(photo: save riverview)
This past March, 200 participants from 46 states met to discuss the impact of federal stimulus dollars on current preservation efforts. The members of the conference, sponsored by the National Trust for Historic Preservation, discussed what they see as the perfect storm regarding the proposals to spend the flood of stimulus dollars earmarked to restart the economy:
The perfect storm is created when a flood of new stimulus dollars intended for "shovel-ready" projects hits the ground at the exact same moment when state governments are responding to widespread budget deficits and dreary bottom lines by slashing (or completely turning off) funding for historic preservation programs.According to their website, the National Trust has identified two consequences of the effect of the stimulus money:
This is creating an unusual situation that both threatens historic resources and offers unprecedented opportunities for their revitalization.
This is the perfect storm.
First, state and local authorities may feel pressured to "fast-track" projects that are under review in order to show they are using the money to generate jobs.
This means that compliance at the state and local level with required environmental and preservation reviews may be repealed or weakened. And though federal-level reviews are required, they may be severely hindered with limited and/or strained staffing.Second, money earmarked for historic preservation is being slashed in order to redirect it towards development that is believed to result in more immediate economic stimulus.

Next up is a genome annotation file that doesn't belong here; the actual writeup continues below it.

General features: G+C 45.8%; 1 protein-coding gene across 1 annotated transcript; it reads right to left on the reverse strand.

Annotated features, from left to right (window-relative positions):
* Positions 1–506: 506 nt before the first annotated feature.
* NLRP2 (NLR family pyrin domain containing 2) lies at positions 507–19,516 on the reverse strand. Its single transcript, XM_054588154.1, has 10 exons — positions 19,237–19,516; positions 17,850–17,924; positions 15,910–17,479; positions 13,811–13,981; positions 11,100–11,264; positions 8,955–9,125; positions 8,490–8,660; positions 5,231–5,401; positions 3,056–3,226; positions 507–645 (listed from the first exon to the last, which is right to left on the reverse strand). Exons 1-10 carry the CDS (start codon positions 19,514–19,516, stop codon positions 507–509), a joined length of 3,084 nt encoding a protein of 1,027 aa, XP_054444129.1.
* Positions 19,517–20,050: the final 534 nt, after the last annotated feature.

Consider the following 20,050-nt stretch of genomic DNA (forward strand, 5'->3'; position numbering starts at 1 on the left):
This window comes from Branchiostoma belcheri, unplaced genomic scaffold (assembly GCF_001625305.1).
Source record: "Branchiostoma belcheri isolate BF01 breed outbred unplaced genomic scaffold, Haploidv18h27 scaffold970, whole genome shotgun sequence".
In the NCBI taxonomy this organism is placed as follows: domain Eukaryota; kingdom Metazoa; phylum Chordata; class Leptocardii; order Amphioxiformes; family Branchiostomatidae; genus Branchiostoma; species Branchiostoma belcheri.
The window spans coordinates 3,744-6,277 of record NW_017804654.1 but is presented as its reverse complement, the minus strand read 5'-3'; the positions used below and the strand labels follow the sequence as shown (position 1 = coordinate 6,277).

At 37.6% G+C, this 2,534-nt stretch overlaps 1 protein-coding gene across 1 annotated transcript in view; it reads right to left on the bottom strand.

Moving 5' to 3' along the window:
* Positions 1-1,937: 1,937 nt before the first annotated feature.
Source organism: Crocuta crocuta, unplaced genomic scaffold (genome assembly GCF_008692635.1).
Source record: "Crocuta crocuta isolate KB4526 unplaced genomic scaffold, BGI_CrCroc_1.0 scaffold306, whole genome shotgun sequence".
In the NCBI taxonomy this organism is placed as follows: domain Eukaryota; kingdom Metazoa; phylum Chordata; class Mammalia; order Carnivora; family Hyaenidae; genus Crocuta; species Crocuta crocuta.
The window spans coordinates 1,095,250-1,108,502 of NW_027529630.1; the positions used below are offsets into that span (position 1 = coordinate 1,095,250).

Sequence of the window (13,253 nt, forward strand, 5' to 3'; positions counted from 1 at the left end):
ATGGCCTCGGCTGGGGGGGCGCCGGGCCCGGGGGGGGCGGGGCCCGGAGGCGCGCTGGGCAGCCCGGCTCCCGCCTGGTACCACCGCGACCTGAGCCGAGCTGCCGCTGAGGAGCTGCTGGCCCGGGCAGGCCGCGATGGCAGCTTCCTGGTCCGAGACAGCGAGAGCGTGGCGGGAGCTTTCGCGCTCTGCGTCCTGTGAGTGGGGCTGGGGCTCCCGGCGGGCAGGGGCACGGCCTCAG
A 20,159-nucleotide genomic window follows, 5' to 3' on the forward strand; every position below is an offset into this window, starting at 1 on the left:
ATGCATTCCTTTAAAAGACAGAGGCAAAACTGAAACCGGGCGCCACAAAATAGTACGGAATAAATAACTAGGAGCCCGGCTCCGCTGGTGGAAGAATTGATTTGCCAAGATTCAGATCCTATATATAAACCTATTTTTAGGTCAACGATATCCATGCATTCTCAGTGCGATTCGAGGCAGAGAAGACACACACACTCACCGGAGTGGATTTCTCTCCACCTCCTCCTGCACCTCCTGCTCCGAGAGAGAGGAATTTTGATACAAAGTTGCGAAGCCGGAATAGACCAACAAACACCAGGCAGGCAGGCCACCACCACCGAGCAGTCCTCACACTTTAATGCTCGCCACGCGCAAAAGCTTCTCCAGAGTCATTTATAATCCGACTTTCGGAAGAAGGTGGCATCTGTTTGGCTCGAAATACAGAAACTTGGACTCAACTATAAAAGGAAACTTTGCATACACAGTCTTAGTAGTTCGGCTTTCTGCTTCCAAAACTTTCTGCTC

In response to budget shortfalls, state governments are eliminating preservation programs, cutting funding, freezing positions, and, in some instances, completely restructuring state historic preservation offices.The Paul Rudolph Foundation is monitoring several projects that have been identified as "threatened" with demolition in the past to see if proposed stimulus money is being used to further the destruction or insensitive alteration of these buildings.
As was the result with Paul Rudolph's Riverview High School in Sarasota, preservation was not considered a viable option by the local school board, which asked for the money to pay for the reuse of the building be in place before they would vote to save it from demolition.
Another problem confronting the efforts to preserve Paul Rudolph's work is the age of the surviving structures. Typically, a building is eligible for landmark status at 50 years of age. As most buildings have a 35 year planned lifespan, there is a window of 10-15 years during which time it may or may not survive to become "worth" preservation by the local community. The bulk of Rudolph's work - when he was at his creative peak - was built from 1957-1970 and falls within this window.
Even as Yale's Art & Architecture Building has been renovated and renamed Rudolph Hall, there are buildings of the same era that may or may not survive to be similarly appreciated. Plans to demolish Rudolph's Chorley Elementary School in Middletown, NY were approved by the community this past year for instance.
While new construction is often seen as the easiest way to generate jobs and answer issues regarding the outgrowth of a building by its occupants, the truth according to the National Trust is that renovation and sensitive adapative reuse are the key to solving employment issues regarding the current economic stimulus:
It is 20 to 40 percent more labor intensive than new construction, and it continually generates more than a dollar return on each dollar invested. As a powerful engine that drives real, sustainable economic growth, preservation can (and should) be a key strategy for our economic recovery.The Paul Rudolph Foundation is committed to seeing that his work weathers the current 'perfect storm' - to join our efforts, please email the Paul Rudolph Foundation at email@example.com